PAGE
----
Friday, March 31, 2006
The panels are of red gold, white gold, and, um, gold gold fused onto a gold ring in a process called, fittingly, "marriage of metals." We think they're peachy.
Mondrian's "de Stijl" paintings (like this tie, but with primary colors instead of grays) are some of the most recognizable of the 20th century. They're easy to copy, too, as I see Mondrian graphics everywhere: the Artcyclopedia icon, a garage door on Lakeside Drive in Greenbelt, stained glass windows in the Owen Brown Interfaith Center in Columbia, and so on. There are those who denigrate modern art in general and minimalism in particular ("my six-year-old could do that"), but I believe it took real genius to come up with such an enduring style of composition.
The tie is of rather heinous polyester from Index. Polyester doesn't have to be awful; two of my favorite tie lines are polyester (Christian Dior Monsieur ties with the "CD" logo on the front, and Oscar de la Renta Studio ties with the signature on the front). But one can't have everything.
Next week I will be coming to you from Orlando, Florida (assuming my mobile technology holds up), as I attend a conference on Sungard's administrative software for higher education. Woo-hoo!
Thursday, March 30, 2006
Tuesday, March 28, 2006
Monday, March 27, 2006
Saturday, March 25, 2006
(I wore other clothes as well, but it's really only the tie that matters.) The best thing about the internet is the people you meet online. Catherine Gutsche of Ontario stopped by the blog a while back and left a comment which led me to her website of necktie art. Catherine puts a necktie on a canvas, then extrapolates the pattern in paint to cover the whole field. I was very impressed, and at that moment a plan began to form in my mind. Last month, I commissioned Catherine to create a painting from my wedding tie, and after much anticipation it arrived this week:
Wow!!! Isn't that wonderful?! Click on the picture to see a larger version, it's worth it. Make sure to find the tie in the painting (both the large end and the tail end are incorporated) and marvel at the masterful way Catherine has not merely replicated the existing patterns, but has really entered into the spirit of the tie and put the original motifs into new configurations, such as the wavy stalk at the bottom left. I'm especially pleased that she chose to cap off some of the decorative rods (bamboo?); having their cross-section in the painting gives them a solidity that is a nice counterpoint to the delicacy of the flowers and scrollwork. All I can say is, Bravo, Catherine! It easily follows that I wholeheartedly recommend the Catherine Gutsche treatment for any special tie you would like to have immortalized; her contact information is on her website at http://www.catherinegutsche.com/ (click the "Contact" link to initiate an email message).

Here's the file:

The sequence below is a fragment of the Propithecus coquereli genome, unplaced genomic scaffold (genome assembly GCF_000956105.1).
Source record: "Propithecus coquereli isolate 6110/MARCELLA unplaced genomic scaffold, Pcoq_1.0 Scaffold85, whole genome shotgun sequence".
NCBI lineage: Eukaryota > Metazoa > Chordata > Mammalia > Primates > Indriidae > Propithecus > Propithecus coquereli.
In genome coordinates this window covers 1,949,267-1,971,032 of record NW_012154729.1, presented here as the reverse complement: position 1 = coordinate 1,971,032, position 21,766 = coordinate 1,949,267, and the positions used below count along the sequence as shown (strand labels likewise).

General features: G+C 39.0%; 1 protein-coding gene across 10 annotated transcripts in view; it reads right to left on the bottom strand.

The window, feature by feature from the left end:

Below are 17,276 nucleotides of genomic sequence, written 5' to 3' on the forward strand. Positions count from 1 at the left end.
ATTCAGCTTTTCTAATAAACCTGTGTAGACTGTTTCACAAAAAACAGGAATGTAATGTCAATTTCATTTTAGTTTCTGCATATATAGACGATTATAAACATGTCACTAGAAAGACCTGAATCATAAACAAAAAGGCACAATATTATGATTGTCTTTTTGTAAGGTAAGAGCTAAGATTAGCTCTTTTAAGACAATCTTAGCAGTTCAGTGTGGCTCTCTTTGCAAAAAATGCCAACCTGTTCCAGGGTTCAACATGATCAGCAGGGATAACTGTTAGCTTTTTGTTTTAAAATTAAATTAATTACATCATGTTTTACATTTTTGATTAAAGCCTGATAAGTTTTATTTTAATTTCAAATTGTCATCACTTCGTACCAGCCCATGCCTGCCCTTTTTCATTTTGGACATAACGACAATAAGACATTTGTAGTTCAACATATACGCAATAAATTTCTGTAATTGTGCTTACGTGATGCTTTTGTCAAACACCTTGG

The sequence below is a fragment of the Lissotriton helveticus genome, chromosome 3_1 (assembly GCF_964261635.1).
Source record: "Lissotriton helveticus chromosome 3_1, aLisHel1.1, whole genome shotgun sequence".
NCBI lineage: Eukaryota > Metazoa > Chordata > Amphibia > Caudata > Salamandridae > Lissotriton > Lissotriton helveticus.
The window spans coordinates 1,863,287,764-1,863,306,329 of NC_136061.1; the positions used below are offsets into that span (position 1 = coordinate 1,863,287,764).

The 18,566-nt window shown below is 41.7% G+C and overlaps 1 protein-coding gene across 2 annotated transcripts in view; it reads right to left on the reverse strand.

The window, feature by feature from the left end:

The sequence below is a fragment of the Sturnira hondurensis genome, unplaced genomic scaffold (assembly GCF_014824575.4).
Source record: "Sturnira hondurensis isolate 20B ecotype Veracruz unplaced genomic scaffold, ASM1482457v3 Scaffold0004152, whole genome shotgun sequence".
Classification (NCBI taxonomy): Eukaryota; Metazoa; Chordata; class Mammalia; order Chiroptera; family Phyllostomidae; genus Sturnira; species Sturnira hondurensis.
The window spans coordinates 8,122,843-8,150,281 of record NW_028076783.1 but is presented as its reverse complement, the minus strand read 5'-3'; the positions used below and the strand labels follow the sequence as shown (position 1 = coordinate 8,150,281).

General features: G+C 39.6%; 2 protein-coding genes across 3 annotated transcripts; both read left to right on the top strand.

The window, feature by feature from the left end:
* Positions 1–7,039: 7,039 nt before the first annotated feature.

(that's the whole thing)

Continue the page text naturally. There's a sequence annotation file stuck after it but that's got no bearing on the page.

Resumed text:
Friday, March 24, 2006
There's another Glen Baxter egg cartoon here, and a whole gallery of his other delightful absurdities here. It would not be unreasonable to hypothesize that I bought this tie just so I could hang it in the bedroom and be reminded of Glen Baxter every morning and night. Now that I've worn it it goes into the closet, and I'll need to find another Baxter-related tie, maybe with a nice polenta design.
Thursday, March 23, 2006
Wednesday, March 22, 2006
Tuesday, March 21, 2006
Monday, March 20, 2006
Saturday, March 18, 2006
One of the fringe benefits of working for a state university is I get a bit of a spring break; not a whole week like the students get, but two days, which is better than none. I'll post some old favorites from the archives during the break, and then resume real-time ties on Wednesday. Happy Spring!
Wednesday, March 15, 2006
Monday, March 13, 2006
In other news, Michael Segers of Knot a Blog has popped in to note that another tie blog has come online: check out Will's Vintage Ties at http://vintageties.blogspot.com/ for a nice selection of vintage beauties from the '40s. In fact, Michael and Will have sparked my own interest in ties of that era, and I now have a few cool ones to display right here in the upcoming weeks. Hooray for neckties!
Friday, March 10, 2006
The tie is by Givenchy, founded in 1952 by Hubert de Givenchy in Paris. Givenchy rose to fame by catering to Hollywood types, most notably Audrey Hepburn. Of course the real measure of a designer's achievement is his neckties, and Givenchy designed some pretty sweet ones. In the 1980s, Givenchy joined the ranks of many luxury fashion houses that have been gobbled up by the LVMH juggernaut; Givenchy himself retired from fashion design in 1995.
Wednesday, March 08, 2006
Tuesday, March 07, 2006
Sunday, March 05, 2006
The tie is a pattern that can only be described as "bold zigzags." Or maybe "ocean frequencies." Or "mountains of the sea." Feel free to add your own suggestions.